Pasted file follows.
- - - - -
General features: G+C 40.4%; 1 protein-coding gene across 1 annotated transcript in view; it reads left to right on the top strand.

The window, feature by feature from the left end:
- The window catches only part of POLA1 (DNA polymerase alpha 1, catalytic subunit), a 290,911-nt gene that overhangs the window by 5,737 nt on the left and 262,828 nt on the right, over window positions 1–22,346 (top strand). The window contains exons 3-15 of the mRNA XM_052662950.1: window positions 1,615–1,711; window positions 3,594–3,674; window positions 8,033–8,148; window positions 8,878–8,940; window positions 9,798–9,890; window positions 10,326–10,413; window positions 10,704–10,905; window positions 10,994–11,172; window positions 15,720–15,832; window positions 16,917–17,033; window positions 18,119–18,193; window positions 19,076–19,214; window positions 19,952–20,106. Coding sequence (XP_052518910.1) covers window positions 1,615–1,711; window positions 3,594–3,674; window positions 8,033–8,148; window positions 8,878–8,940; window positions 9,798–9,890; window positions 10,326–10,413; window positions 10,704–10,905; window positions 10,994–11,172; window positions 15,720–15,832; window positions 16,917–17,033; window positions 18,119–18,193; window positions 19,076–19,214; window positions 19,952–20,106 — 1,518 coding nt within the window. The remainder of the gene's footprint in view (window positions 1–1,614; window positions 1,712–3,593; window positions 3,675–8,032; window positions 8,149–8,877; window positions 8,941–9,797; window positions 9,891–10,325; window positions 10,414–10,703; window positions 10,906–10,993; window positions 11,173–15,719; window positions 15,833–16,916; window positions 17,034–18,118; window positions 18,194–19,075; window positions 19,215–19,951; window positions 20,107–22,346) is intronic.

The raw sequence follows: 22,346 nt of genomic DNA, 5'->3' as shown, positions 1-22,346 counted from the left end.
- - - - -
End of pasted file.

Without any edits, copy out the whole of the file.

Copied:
General features: G+C 40.4%; 1 protein-coding gene across 1 annotated transcript in view; it reads left to right on the top strand.

The window, feature by feature from the left end:
- The window catches only part of POLA1 (DNA polymerase alpha 1, catalytic subunit), a 290,911-nt gene that overhangs the window by 5,737 nt on the left and 262,828 nt on the right, over window positions 1–22,346 (top strand). The window contains exons 3-15 of the mRNA XM_052662950.1: window positions 1,615–1,711; window positions 3,594–3,674; window positions 8,033–8,148; window positions 8,878–8,940; window positions 9,798–9,890; window positions 10,326–10,413; window positions 10,704–10,905; window positions 10,994–11,172; window positions 15,720–15,832; window positions 16,917–17,033; window positions 18,119–18,193; window positions 19,076–19,214; window positions 19,952–20,106. Coding sequence (XP_052518910.1) covers window positions 1,615–1,711; window positions 3,594–3,674; window positions 8,033–8,148; window positions 8,878–8,940; window positions 9,798–9,890; window positions 10,326–10,413; window positions 10,704–10,905; window positions 10,994–11,172; window positions 15,720–15,832; window positions 16,917–17,033; window positions 18,119–18,193; window positions 19,076–19,214; window positions 19,952–20,106 — 1,518 coding nt within the window. The remainder of the gene's footprint in view (window positions 1–1,614; window positions 1,712–3,593; window positions 3,675–8,032; window positions 8,149–8,877; window positions 8,941–9,797; window positions 9,891–10,325; window positions 10,414–10,703; window positions 10,906–10,993; window positions 11,173–15,719; window positions 15,833–16,916; window positions 17,034–18,118; window positions 18,194–19,075; window positions 19,215–19,951; window positions 20,107–22,346) is intronic.

The raw sequence follows: 22,346 nt of genomic DNA, 5'->3' as shown, positions 1-22,346 counted from the left end.